Tehran, Iran, May 3
By Mehdi Sepahvand - Trend:
While Iran is pushing its way through tough negotiations with the group P5+1 (the US, UK, France, Russia, China, and Germany) to a final deal on its nuclear program, the question comes up how Iran's economic relations with other countries will change after the deal which is expected to remove sanctions on Iran's economy.
As a result of the sanctions, Iran's export to the Eurozone fell by 10 percent last year.
Since they were imposed, the sanctions grew more and more intense, thus reducing Iran's trade volume with Europe and the Eurozone.
As a result, Iran's trade relations were limited to those countries which would have better relations with Iran's position on the new conditions and neighbor markets such as Iraq, Afghanistan and the UAE; and succeeded to increase the trade value more than before sanction with other new countries, Mohammad Lahouti, Vice President of Iran Export Confederation and member of the Tehran Chamber of Commerce told Trend May 3.
Another reason for the 10-percent reduction of Iranian trade was the depreciation of euro against other currencies, he added.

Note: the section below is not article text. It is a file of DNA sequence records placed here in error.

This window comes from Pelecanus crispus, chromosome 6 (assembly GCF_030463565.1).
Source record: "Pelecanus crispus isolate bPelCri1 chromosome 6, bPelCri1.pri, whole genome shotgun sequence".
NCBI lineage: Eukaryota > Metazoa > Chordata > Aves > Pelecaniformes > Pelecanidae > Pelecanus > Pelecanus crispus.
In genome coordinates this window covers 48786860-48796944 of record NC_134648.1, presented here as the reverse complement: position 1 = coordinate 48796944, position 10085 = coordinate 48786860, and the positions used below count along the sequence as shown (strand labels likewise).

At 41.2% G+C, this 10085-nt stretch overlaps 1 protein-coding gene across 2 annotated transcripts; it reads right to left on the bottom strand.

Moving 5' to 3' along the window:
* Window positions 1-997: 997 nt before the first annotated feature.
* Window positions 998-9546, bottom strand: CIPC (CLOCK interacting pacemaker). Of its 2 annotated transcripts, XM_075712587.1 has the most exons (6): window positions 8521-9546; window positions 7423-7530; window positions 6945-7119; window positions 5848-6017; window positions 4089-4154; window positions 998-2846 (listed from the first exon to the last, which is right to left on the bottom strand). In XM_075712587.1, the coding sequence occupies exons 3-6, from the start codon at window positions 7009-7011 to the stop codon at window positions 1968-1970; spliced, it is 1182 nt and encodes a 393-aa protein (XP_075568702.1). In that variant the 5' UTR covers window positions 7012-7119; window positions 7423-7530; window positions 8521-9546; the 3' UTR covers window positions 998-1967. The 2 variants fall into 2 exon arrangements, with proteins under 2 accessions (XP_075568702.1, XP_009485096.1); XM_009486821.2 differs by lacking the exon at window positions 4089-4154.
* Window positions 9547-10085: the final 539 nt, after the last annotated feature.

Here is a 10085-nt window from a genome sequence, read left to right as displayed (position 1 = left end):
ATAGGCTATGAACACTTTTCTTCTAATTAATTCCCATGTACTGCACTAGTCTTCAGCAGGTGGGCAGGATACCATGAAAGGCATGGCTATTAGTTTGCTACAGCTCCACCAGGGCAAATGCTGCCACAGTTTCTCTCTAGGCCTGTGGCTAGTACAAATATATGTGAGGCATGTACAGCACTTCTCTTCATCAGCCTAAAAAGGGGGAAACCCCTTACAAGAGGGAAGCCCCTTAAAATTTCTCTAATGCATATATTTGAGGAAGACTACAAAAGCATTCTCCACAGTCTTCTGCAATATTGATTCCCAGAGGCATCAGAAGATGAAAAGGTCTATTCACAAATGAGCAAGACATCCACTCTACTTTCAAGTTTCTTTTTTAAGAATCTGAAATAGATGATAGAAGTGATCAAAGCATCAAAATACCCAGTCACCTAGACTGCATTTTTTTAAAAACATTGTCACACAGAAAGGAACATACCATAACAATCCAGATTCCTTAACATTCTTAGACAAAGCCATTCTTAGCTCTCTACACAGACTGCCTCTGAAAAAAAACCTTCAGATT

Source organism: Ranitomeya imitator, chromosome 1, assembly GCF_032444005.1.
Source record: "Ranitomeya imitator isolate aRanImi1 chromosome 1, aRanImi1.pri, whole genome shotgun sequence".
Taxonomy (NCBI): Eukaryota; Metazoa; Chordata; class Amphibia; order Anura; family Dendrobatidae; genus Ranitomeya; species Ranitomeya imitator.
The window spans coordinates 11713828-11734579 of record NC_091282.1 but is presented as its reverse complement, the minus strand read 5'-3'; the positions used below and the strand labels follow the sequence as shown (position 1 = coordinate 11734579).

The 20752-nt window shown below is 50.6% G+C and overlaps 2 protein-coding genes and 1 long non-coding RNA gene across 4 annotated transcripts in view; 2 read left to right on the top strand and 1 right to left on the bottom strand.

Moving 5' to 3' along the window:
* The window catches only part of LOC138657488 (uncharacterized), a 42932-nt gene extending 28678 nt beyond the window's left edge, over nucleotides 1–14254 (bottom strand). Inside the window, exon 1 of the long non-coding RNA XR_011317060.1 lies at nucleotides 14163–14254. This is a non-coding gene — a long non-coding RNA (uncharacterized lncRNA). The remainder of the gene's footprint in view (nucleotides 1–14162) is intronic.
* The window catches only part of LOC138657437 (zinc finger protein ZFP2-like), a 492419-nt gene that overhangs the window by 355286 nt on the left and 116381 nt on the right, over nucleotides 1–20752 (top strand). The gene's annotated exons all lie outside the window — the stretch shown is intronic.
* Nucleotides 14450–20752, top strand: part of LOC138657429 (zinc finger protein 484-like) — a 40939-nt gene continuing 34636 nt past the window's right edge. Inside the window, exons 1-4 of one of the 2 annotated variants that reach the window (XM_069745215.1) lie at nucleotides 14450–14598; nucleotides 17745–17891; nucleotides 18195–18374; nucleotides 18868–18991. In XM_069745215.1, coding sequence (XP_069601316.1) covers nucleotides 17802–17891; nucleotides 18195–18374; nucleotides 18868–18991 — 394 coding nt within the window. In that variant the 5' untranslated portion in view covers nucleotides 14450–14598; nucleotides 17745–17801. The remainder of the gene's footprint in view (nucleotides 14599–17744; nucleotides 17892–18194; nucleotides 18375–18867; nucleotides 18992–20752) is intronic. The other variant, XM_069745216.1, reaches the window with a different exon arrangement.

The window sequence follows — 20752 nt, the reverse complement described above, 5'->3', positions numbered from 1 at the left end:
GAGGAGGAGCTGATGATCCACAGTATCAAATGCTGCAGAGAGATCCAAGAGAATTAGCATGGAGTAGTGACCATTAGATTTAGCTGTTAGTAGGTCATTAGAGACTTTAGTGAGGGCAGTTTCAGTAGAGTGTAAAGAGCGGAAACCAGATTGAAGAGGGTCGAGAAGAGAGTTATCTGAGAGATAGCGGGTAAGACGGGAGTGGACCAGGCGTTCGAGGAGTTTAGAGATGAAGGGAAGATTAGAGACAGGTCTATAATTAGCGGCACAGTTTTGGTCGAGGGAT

After the Lausanne agreement is turned into a final agreement and sanctions are removed, the Iranian market is going to be a virgin, attractive market for foreign investors, according to Lahouti.
Iran and the world powers are scheduled to strike a final nuclear agreement by July 1.
"From one side we will have an incoming flood of intermediate goods and industrial machines, and on the other side we will have foreign investors in large numbers who would seek to use the lush opportunities in Iran," he said.
"Since in major oil, gas, petrochemicals, and automotive industries there are many opportunities for activity, I think investments will be conducted very swiftly and investors will swarm the market."
Also, in the case of middle-sized and small investment opportunities, since we have the upper hand in the case of some goods and are otherwise in some other sections, there are still attractions to be found in those areas too, he further stated.
"Although the talk will be mostly about large investments such as oil, petrochemicals, gas, and car manufacturing, where the market is very attractive especially for European and US investors, there will also be attraction in tourism, hotel business, fabrics, clothing, and other industries," he asserted.
"However, investment in small industries takes more time to improve because it is occupied by private sector. There we will need some reformations inside Iran in order to create more lucrative investment opportunities."
"As a conclusion, I can say that the main area of investment will be joint ventures where the foreign investors, as well as Iran, will have top priority."
Mehdi Sepahvand is Trend Agency's journalist in Iran, follow him on Twitter: @mehdisepahvand